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Why Are Some People Flooded With Intense Sensations, Emotions, and Shut Down?

Deep survival impulses may play a key role. When I learned about Global High Intensity Activation (GHIA) from Somatic Experiencing (SE) trauma healing, it helped me tremendously with certain clients.

“GHIA… involves massive stimulation and arousal of the entire central nervous system…. the entire organism moves toward end-stage survival responses.”

People with GHIA can go from zero to 100 quickly with reactions like fear, anxiety, crying, and rage that take a long time to settle. The activation lodges in the torso, affecting our organs, lungs, heart, and digestion. Everything in the body clenches up and clamps down in an attempt to regulate. It can feel uncontrollable, endless, and inconsolable, leading to self-preservation shutdown/freeze.

What May Cause GHIA?

Traumas that can form GHIA include prenatal or maternal stress including anxiety/depression, drugs or toxins in the womb, being unwanted, prematurity, neglect, medical procedures, separation from mother as an infant.

An infant needs co-regulation from settled, responsive caregivers to act as the ventral vagal (soothing) system. This develops a parasympathetic (rest down) capacity to self-soothe. With GHIA, that capacity is lacking or not well-developed.

GHIA can also form when breathing is compromised from drowning, high fever, or sustained high stress such as growing up with racism, poverty, and war, plus any trauma that shocks the entire body like intense drug and near-death experiences. This blog focuses on GHIA related to womb or preverbal traumas.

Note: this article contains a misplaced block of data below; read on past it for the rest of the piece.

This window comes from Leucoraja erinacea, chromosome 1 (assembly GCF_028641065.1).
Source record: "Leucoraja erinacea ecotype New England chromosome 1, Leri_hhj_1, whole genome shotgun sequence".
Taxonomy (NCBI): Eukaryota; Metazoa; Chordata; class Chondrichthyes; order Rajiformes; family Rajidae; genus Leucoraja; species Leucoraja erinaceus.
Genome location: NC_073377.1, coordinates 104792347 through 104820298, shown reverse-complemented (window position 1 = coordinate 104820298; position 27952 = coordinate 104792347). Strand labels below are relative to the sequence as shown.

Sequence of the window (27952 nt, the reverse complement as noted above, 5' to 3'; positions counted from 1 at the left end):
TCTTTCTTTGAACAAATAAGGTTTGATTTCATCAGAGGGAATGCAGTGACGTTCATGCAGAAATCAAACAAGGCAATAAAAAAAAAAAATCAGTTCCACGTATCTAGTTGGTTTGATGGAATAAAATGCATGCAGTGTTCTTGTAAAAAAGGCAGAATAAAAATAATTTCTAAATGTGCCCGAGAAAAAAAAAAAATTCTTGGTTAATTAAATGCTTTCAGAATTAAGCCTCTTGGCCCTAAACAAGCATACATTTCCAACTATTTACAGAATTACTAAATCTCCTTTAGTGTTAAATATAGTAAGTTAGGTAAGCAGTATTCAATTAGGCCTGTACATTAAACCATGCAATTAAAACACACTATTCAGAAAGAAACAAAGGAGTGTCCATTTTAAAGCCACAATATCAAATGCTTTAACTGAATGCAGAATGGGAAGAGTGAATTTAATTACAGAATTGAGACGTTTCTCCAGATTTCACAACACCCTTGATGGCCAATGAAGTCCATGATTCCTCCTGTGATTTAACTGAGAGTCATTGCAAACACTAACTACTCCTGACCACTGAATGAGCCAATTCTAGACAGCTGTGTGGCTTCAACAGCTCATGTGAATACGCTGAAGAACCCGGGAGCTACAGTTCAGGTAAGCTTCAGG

Patterns and Reactions

GHIA can be a deep constant in the background, causing big reactions to life stressors. It can intensify unexpectedly in new relationships, with authority figures, during long meditations, and through life transitions such as getting married, having a baby, divorce, death of a loved one, a new job, moving, etc.

Some with GHIA avoid high arousal by keeping busy with work or excessive exercise. Others may be chronically collapsed or depressed. Still, others hold back arousal with high muscular tension and strong will, pushing through things without discerning when it’s too much, unable to accept limitations. It’s common to flip between two or three of these GHIA presentations.

Because of early and profound systemic dysregulation, some with GHIA are more prone to inflammation and autoimmune disorders, chronic fatigue, fibromyalgia, asthma, IBS, skin and digestive issues, migraines, ADHD, and OCD.

Insights from NARM

Since NARM (Neuro-Affective Relational Model™ for healing attachment, relational, and developmental trauma) is foundational in my work, I’d like to share some insights I see related to GHIA from the book Healing Developmental Trauma by my NARM teacher Laurence Heller, PhD, and Aline LaPierre, PsyD, my teacher in Neuro-Affective Touch.

An infant’s reaction to early developmental or shock trauma is one of overwhelmingly high arousal and terror. The vulnerable infant, who can neither fight nor flee, cannot discharge the high arousal caused by the uncontrollable threat and reacts with physiological constriction, contraction, core withdrawal, and immobility/freeze. This state of continual sympathetically dominant global high arousal remains in the nervous system into adulthood.